NIMH Beams First Interactive Lab Tour to D.C. Convention
The first "live" interactive video tour of NIH laboratories was presented by the National Institute of Mental Health on July 15. NIMH director Dr. Steven Hyman hosted the tour for 400 members of the National Alliance for the Mentally Ill (NAMI), assembled in the ballroom of a downtown Washington, D.C., hotel. The 90-minute broadcast from NIMH intramural outposts was made possible by the fiber optic network that normally connects computers on campus.
Standing before a large projection screen, Hyman guided the audience through visits to nine NIMH researchers in five locations in Bldgs. 10 and 36. Each made a brief presentation and took questions from the audience. The tour featured: the first public demonstration of near-realtime functional magnetic resonance brain imaging by Drs. Daniel Weinberger, Joseph Frank and Joseph Callicott; update on progress in schizophrenia treatment research by Dr. David Pickar; discussion of informed consent issues by Dr. Trey Sunderland; glimpse of the outpatient clinic, overview of the clinical program, and research on sex hormones by NIMH clinical director Dr. David Rubinow; and a variety of other items.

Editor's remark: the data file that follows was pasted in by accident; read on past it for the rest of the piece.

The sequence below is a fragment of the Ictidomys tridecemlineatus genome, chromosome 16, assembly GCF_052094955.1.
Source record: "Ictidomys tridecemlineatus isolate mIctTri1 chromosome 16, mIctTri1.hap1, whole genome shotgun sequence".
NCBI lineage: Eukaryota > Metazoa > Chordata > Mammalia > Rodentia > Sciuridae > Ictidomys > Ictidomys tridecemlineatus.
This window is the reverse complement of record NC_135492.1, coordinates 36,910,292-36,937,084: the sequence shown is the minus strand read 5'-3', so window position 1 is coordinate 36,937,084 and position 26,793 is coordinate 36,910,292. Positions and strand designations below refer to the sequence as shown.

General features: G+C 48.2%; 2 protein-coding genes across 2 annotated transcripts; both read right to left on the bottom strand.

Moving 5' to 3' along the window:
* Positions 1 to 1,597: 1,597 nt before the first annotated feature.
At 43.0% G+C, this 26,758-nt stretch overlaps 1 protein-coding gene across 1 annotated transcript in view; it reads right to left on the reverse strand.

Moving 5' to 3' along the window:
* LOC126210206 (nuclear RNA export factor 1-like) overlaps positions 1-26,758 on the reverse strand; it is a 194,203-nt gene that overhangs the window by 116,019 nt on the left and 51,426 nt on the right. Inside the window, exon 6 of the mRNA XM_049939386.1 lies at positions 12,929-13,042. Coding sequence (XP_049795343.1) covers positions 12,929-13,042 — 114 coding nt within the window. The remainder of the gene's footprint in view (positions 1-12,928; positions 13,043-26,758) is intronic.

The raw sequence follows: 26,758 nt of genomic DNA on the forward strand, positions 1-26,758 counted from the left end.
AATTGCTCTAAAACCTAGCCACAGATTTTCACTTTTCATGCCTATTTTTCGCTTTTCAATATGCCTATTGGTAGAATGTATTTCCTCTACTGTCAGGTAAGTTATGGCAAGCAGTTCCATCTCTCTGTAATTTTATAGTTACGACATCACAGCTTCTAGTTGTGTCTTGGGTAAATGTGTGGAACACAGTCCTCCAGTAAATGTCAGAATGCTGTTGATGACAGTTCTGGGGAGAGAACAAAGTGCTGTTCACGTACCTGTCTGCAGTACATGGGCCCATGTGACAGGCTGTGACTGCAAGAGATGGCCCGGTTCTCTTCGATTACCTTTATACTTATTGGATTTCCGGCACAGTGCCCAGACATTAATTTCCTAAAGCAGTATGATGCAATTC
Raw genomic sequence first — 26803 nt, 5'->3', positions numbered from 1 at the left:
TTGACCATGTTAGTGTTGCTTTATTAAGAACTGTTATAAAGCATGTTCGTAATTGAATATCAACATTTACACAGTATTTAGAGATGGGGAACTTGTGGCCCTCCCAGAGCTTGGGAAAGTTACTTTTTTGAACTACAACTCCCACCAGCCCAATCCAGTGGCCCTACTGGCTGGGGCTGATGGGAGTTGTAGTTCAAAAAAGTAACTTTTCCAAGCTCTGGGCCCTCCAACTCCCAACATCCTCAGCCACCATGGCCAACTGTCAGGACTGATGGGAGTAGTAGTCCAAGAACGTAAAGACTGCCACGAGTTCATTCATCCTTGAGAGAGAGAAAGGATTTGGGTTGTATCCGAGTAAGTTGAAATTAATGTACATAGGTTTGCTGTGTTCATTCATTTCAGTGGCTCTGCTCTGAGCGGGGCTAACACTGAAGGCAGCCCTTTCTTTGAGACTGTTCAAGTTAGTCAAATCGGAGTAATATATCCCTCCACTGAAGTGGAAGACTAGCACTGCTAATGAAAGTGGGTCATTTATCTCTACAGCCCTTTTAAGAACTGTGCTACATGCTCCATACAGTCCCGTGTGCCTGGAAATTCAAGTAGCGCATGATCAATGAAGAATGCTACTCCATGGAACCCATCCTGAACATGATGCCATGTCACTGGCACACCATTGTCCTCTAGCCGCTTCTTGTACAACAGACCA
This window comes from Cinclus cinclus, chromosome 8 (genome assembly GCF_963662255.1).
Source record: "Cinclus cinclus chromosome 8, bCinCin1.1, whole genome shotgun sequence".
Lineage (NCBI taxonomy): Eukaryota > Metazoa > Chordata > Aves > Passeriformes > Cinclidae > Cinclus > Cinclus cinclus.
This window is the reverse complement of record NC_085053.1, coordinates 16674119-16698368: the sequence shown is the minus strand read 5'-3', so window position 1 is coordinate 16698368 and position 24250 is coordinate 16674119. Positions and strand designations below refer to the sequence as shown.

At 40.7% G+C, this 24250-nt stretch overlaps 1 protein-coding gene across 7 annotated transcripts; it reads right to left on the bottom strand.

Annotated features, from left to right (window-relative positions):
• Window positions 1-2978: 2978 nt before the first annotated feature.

"This was a pioneering event that could be duplicated for other institutes that want to communicate directly with interested groups," said Ken Ryland, head of the Medical Arts and Photography Branch video section, which orchestrated the high tech event in collaboration with the Center for Information Technology and NIMH's Office of Scientific Information.
In all but one of the locations, analog signals from video cameras were first digitized and sent through CIT's ATM (asynchronous transfer mode) fiber-optic cable system to MAPB's control room in the basement of Bldg. 10. There they were converted back to analog video and sent to NAMI's convention hotel via another fiber optic link. The feed could also have been sent via satellite, but the extra expense was not required.
"Our members were thrilled," said NAMI Executive Director Laurie Flynn. "It was up close and personal. It's encouraging to know that the future of brain research is in such capable hands. We hope to do this again for next year's convention in Chicago."
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